The recent announcement by Minister of Transport Obert Mpofu calling for reduction of bus speed limits is a welcome gesture.
This follows the death of 25 people who died when two buses side-swiped each other along the Harare-Mutoko highway.
Zimbabwe has in the past introduced drastic measures following accidents of such a magnitude which have been declared national disasters.
These measures have, however, fallen on deaf ears because research has found that most accidents are caused by human error.
This is a problem that requires all stakeholders in the transport industry to deal with as a matter of urgency. Many innocent lives have been lost as a result of incompetent drivers that have been let loose on Zimbabwe’s road network.
Zimbabwe’s bad road network is one of the many reasons why accidents are always happening because the roads are too narrow and potholed.
The question is why is it taking so long for dualisation of these major roads? And what is happening to money being collected by the Zimbabwe National Roads Administration (Zinara) at toll gates which are raking in millions of dollars each month?
Isn’t that money supposed to go towards roads rehabilitation? Can someone tell us why this is taking so long?
The other problem that has worsened this matter is the alleged rampant corruption happening at the Vehicle Inspection Department (VID) where any person who produces cash can obtain a drivers’ license.
This is the major source of all these problems.
In other words, whether or not a driver is competent, for as long as there is money exchanged, there is guarantee of one obtaining a license. This newspaper has it on good authority that some VID officials allegedly run private driving schools and those who do not register with these schools fail road tests until these clients register with their schools.
This clearly means that the problem has to be tackled from the VID where a lot of unscrupulous deals are taking place.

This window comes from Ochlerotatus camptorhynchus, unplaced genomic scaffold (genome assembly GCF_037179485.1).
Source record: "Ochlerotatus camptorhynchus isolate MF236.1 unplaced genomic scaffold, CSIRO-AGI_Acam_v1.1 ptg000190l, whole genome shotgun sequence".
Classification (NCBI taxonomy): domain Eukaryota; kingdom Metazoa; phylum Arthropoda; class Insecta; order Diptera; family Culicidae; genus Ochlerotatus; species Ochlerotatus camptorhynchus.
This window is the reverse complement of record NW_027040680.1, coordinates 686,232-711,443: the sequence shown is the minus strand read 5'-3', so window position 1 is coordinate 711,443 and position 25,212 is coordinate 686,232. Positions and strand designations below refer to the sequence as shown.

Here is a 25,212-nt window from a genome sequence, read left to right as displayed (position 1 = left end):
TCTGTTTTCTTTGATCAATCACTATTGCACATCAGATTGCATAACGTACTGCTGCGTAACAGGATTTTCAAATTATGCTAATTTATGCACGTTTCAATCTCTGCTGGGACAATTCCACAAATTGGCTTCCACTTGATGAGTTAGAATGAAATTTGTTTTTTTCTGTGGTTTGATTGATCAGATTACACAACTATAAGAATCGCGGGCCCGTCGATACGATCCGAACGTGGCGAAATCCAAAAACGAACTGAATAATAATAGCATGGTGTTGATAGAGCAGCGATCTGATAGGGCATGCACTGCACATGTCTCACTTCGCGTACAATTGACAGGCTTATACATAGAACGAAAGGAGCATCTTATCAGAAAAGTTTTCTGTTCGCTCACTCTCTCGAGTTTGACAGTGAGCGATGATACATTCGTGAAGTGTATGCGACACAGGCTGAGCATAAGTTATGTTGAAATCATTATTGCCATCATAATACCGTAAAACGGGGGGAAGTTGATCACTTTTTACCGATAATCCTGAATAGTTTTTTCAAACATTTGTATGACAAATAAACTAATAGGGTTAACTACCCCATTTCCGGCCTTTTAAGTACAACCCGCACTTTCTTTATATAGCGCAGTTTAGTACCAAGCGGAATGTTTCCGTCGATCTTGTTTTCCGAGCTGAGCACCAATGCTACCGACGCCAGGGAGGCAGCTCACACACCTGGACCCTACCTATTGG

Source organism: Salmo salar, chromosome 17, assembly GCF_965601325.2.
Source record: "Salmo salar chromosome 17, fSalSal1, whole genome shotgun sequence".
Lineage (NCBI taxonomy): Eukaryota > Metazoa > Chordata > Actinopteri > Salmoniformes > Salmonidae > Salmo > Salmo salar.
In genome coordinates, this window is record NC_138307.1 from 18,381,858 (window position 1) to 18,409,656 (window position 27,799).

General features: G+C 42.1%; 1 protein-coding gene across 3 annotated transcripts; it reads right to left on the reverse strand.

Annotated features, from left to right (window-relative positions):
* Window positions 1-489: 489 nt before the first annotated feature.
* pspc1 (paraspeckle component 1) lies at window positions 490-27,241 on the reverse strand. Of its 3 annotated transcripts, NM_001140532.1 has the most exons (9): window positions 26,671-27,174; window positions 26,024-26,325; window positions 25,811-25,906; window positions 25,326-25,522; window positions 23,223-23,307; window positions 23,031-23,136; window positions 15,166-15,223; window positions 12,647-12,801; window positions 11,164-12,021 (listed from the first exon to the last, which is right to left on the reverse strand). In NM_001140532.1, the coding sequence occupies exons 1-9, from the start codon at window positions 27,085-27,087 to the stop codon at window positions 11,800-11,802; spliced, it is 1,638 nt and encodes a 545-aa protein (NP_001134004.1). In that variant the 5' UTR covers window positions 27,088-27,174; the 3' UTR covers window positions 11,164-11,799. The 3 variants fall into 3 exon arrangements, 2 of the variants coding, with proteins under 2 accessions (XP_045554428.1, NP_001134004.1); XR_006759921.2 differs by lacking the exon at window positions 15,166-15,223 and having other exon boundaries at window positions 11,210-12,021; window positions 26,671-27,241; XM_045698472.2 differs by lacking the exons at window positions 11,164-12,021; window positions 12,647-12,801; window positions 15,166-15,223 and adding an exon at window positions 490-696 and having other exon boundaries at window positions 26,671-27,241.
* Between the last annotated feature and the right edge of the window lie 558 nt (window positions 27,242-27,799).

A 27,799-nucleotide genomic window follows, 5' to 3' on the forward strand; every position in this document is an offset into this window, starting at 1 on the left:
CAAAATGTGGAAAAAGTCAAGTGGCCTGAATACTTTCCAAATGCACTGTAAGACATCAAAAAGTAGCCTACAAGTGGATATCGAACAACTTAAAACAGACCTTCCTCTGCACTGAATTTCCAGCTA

A few years ago, a certain bus company with a fleet of long distance buses that plied the Harare-Masvingo Highway was banned with its operating licence cancelled after loss of lives through accidents.
But the bus operator is back on our roads using a different trade name. Following the Regina Coeli accident that killed 83 school children in 1991, certain measures were also introduced to curb road carnage.
Some of the worst accidents that will remain etched in Zimbabwe’s history include the Tynwald bus-train accident where 39 people died in 2007, Featherstone bus accident of December 2009, three Mhunga bus accidents that happened in 2009 along the Masvingo-Harare Highways and many others.
At least 23 serious bus accidents have been recorded in Zimbabwe between 2007 and 2015 which were caused by human error.
For as long as screws are not tightened by transport operators, the VID and the police, Zimbabwe will continue to experience loss of lives.
The Transport minister has to come up with a lasting solution to this problem because measures to reduce speed will not do much to solve this menace.
Zimbabwe needs to take a proactive role by providing a safe public transport system for its people and not leave this sector to be soley run by privately owned transport companies.